Probably for the first time in history, a sitting Indian Prime Minister has batted for greater private sector participation in the economy and slammed those who abuse it for political gain. This indicates that the government is ready to discard ideological baggage of the past to take India to a higher and more lasting growth trajectory thanks to the power of reforms.
There is a popular truism in India – that the country implements far reaching economic reforms only by stealth or in the face of extreme crises. Prime Minister Narendra Modi is now turning conventional wisdom on its head.
His wholehearted support for the private sector and his categorical assertion that private companies are equal partners in India's development marks a welcome break from the past.
This will give domestic and foreign investors global ratings agencies and all those with India’s best interests at heart cause for cheer. The decisive break from past skittishness about private enterprise came in the first fortnight of this month – though it has been in the making for several years.
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In what is probably a historic first, Finance Minister Nirmala Sitharaman mentioned the word “privatisation” in her Budget speech this year. This is sharp contrast to previous Finance Minister, from both the BJP and the Congress, who, over the past two decades, have announced plans to “disinvestment” government stakes in various public sector companies, in an obvious bid to preclude the backlash that invariably results from powerful vested interests – political parties, trade unions, public intellectuals and opinion makers.
She went even further and said: "Other than IDBI Bank, we propose to take up the privatisation of two Public Sector Banks and one General Insurance company in the year 2021-22.”
In other moves in a similar vein, the government has also decided to push for an initial public offer (IPO) of Life Insurance Corporation (LIC) of India and raise the foreign investment limit in the insurance sector to 74 per cent.
The banking and insurance sectors were hitherto regarded as the holiest of holies. The fact that the Modi government announced this decision just two months ahead of crucial elections in four states and one Union Territory – Assam, West Bengal, Tamil Nadu, Kerala and Puducherry – seem to indicate that the Modi government has decided to bite the bullet and go ahead even with those reforms that could be politically controversial.
Particularly since the Budget, the Prime Minister has pointedly affirmed his government’s faith in the private sector, asserting that the culture of “abusing” it for political gains is no longer acceptable.
In his reply in the Lok Sabha, India’s lower house of Parliament, to the discussion on the Motion of Thanks to the President's address, Modi said quite categorically: "To use improper words against the private sector may have got votes for a few people in the past but those times are gone. The culture of abusing the private sector is not acceptable any longer. We cannot keep insulting our youth like this.”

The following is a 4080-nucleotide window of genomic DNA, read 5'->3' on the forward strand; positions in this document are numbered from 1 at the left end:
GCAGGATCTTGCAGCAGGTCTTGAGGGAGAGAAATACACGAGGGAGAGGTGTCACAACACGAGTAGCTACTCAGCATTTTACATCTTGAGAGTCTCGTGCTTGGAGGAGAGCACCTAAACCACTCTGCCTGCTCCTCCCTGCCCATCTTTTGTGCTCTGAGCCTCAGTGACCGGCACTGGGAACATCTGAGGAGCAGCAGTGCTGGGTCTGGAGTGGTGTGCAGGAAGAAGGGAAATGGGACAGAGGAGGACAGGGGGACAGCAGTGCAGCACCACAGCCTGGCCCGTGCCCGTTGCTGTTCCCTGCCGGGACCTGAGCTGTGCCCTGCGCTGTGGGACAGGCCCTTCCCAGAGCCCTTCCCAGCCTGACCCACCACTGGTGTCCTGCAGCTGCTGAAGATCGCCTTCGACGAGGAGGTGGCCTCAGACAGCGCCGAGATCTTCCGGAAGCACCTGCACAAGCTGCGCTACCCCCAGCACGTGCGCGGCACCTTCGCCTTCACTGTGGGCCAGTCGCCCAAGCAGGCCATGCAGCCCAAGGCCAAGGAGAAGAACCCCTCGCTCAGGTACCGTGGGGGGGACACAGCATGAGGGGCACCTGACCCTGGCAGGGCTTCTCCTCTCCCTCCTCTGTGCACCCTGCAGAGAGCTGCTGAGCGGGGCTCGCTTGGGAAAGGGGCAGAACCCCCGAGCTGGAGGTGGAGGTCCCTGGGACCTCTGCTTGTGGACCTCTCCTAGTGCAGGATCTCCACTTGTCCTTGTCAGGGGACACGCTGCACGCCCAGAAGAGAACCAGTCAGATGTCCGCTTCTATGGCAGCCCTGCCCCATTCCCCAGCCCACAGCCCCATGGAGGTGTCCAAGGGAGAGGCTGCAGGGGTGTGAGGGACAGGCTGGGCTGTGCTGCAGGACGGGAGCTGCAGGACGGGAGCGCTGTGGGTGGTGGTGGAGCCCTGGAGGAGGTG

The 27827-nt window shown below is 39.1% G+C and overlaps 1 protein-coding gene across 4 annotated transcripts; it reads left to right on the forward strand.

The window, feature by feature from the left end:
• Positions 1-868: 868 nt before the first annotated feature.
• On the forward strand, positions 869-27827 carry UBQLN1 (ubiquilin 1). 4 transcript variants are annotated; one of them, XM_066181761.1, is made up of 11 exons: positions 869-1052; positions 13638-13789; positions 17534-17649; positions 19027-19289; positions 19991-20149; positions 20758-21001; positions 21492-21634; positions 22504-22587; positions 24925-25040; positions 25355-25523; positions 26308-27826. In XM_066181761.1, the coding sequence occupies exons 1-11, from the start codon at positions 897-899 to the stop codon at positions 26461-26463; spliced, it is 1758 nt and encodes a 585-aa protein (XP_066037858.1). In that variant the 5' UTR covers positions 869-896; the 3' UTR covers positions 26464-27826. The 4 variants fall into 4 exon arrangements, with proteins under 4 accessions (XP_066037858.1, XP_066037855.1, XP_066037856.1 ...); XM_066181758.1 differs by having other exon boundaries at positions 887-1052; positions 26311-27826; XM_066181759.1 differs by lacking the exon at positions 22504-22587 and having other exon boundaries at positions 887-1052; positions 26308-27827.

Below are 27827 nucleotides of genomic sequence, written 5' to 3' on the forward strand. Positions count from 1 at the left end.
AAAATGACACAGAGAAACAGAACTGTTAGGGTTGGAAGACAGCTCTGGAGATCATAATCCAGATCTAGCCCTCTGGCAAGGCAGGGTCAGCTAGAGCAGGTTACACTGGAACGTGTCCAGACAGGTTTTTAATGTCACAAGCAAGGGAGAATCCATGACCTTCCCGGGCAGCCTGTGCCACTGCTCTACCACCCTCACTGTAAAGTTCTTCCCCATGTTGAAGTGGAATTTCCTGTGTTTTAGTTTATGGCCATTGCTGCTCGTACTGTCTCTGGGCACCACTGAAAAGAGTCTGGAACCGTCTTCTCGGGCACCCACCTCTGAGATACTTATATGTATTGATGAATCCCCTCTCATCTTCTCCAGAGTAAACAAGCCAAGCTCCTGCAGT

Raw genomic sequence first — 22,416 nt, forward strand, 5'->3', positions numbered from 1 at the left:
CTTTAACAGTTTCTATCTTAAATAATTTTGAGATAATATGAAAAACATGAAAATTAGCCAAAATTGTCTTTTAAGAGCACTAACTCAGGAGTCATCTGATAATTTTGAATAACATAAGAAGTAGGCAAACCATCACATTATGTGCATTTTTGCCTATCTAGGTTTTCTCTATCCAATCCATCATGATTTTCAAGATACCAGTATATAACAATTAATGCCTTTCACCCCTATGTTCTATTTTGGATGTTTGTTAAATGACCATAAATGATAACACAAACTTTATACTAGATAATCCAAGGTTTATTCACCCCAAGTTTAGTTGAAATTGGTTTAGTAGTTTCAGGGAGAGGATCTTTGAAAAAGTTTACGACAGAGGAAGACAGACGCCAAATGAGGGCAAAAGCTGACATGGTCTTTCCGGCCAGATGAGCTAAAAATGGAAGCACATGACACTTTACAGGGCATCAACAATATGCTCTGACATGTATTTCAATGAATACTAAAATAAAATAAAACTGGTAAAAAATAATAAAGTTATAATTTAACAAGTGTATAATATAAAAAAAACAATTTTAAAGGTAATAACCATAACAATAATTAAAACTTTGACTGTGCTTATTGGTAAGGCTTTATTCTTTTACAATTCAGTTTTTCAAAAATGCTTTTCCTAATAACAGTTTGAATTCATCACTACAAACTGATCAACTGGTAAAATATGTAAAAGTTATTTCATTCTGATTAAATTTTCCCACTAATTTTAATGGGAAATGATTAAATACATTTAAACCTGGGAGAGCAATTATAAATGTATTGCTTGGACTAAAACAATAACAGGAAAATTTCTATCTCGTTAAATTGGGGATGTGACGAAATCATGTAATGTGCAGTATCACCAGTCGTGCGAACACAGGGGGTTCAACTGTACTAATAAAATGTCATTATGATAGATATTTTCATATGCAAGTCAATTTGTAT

Stating quite categorically that wealth can be redistributed to the poor only if wealth creators first generate it, he said that if the public sector is important, the role of the private sector is no less so. "If our babus belong to the country so do our youngsters," the prime minister said.
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In the context of IAS (the elite Indian civil service) officers running large companies in the aviation, chemicals and other sectors, he wondered what can be achieved by handing over the country to bureaucrats and other government officials.
“The nation should have faith in its young population and there should be opportunities for everyone to grow,” he added, pointing to the country’s telecom and pharmaceuticals sector, which were galvanised by the entry of the private sector. As a result, even poor people now have access to smartphones and India has emerged as the pharmacy for a vast swathe of the world’s less developed and poorer countries.
On another occasion, addressing chief ministers of 26 states, three lieutenant governors and two administrators via video conference at a Niti Aayog meeting, the Prime Minister batted strongly for private sector participation in the development of the nation.
“As a government, we also have to honour this… energy of the private sector and give it as much opportunity in the Atma Nirbhar Bharat campaign,” which, he said, “is the way to develop an India that produces not only for its own needs but also for the world and this production also stands the test of the world,” he said.
Then, speaking at a webinar on implementation of various Budget provisions relating to the health sector, Modi said: “When the Centre, states, local bodies and the private sector come together, we will get better results. We have to devise solutions together and fast, keeping in mind the poor.”
Such ringing endorsement of the private sector from no less a person than the Prime Minister is probably a historic first.
It signals the intent of the government to chart a new trajectory for the economy. Most importantly, for the first time since 1991, the Government of India will be implementing reforms that are needed rather than policies that are politically expedient.
All of these are sending out a message to foreign and Indian investors that India is ready to shed the last vestiges of the ideological baggage that has held up its growth for decades, open up for business like never before and lay the foundations for sustained future growth.